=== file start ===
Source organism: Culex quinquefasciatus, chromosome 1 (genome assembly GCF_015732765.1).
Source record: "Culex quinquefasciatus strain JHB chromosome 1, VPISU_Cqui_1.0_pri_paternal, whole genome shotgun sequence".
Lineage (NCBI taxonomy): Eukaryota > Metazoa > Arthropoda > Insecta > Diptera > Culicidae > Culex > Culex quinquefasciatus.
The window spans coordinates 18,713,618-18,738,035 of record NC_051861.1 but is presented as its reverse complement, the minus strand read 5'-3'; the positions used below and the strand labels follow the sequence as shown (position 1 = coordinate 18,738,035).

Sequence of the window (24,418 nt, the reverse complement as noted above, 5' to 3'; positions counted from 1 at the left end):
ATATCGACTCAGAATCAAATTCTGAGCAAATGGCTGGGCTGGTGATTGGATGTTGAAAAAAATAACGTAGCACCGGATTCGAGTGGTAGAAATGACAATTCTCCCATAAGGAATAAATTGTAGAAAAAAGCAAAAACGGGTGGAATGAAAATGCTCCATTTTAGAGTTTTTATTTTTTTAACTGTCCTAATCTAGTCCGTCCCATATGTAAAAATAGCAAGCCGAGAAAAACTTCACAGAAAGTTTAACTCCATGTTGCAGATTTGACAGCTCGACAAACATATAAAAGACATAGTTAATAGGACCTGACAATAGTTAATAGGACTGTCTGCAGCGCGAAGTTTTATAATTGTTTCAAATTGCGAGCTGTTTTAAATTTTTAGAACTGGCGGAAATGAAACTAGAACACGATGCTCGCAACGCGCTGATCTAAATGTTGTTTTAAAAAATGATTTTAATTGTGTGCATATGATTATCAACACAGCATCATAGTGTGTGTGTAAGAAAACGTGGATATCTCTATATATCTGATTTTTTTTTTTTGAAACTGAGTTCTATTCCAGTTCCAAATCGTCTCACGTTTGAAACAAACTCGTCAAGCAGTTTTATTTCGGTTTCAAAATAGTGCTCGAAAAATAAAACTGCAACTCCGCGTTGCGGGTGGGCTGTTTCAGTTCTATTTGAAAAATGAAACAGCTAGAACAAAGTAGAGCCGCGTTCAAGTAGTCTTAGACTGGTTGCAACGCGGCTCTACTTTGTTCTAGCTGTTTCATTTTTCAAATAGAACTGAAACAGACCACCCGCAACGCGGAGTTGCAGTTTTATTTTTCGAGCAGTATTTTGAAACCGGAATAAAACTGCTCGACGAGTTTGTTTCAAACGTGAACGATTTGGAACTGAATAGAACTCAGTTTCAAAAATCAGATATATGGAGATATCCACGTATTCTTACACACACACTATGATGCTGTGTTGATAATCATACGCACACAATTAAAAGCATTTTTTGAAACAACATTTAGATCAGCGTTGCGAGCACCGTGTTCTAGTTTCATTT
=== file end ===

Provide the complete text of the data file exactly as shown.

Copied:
Source organism: Culex quinquefasciatus, chromosome 1 (genome assembly GCF_015732765.1).
Source record: "Culex quinquefasciatus strain JHB chromosome 1, VPISU_Cqui_1.0_pri_paternal, whole genome shotgun sequence".
Lineage (NCBI taxonomy): Eukaryota > Metazoa > Arthropoda > Insecta > Diptera > Culicidae > Culex > Culex quinquefasciatus.
The window spans coordinates 18,713,618-18,738,035 of record NC_051861.1 but is presented as its reverse complement, the minus strand read 5'-3'; the positions used below and the strand labels follow the sequence as shown (position 1 = coordinate 18,738,035).

Sequence of the window (24,418 nt, the reverse complement as noted above, 5' to 3'; positions counted from 1 at the left end):
ATATCGACTCAGAATCAAATTCTGAGCAAATGGCTGGGCTGGTGATTGGATGTTGAAAAAAATAACGTAGCACCGGATTCGAGTGGTAGAAATGACAATTCTCCCATAAGGAATAAATTGTAGAAAAAAGCAAAAACGGGTGGAATGAAAATGCTCCATTTTAGAGTTTTTATTTTTTTAACTGTCCTAATCTAGTCCGTCCCATATGTAAAAATAGCAAGCCGAGAAAAACTTCACAGAAAGTTTAACTCCATGTTGCAGATTTGACAGCTCGACAAACATATAAAAGACATAGTTAATAGGACCTGACAATAGTTAATAGGACTGTCTGCAGCGCGAAGTTTTATAATTGTTTCAAATTGCGAGCTGTTTTAAATTTTTAGAACTGGCGGAAATGAAACTAGAACACGATGCTCGCAACGCGCTGATCTAAATGTTGTTTTAAAAAATGATTTTAATTGTGTGCATATGATTATCAACACAGCATCATAGTGTGTGTGTAAGAAAACGTGGATATCTCTATATATCTGATTTTTTTTTTTTGAAACTGAGTTCTATTCCAGTTCCAAATCGTCTCACGTTTGAAACAAACTCGTCAAGCAGTTTTATTTCGGTTTCAAAATAGTGCTCGAAAAATAAAACTGCAACTCCGCGTTGCGGGTGGGCTGTTTCAGTTCTATTTGAAAAATGAAACAGCTAGAACAAAGTAGAGCCGCGTTCAAGTAGTCTTAGACTGGTTGCAACGCGGCTCTACTTTGTTCTAGCTGTTTCATTTTTCAAATAGAACTGAAACAGACCACCCGCAACGCGGAGTTGCAGTTTTATTTTTCGAGCAGTATTTTGAAACCGGAATAAAACTGCTCGACGAGTTTGTTTCAAACGTGAACGATTTGGAACTGAATAGAACTCAGTTTCAAAAATCAGATATATGGAGATATCCACGTATTCTTACACACACACTATGATGCTGTGTTGATAATCATACGCACACAATTAAAAGCATTTTTTGAAACAACATTTAGATCAGCGTTGCGAGCACCGTGTTCTAGTTTCATTT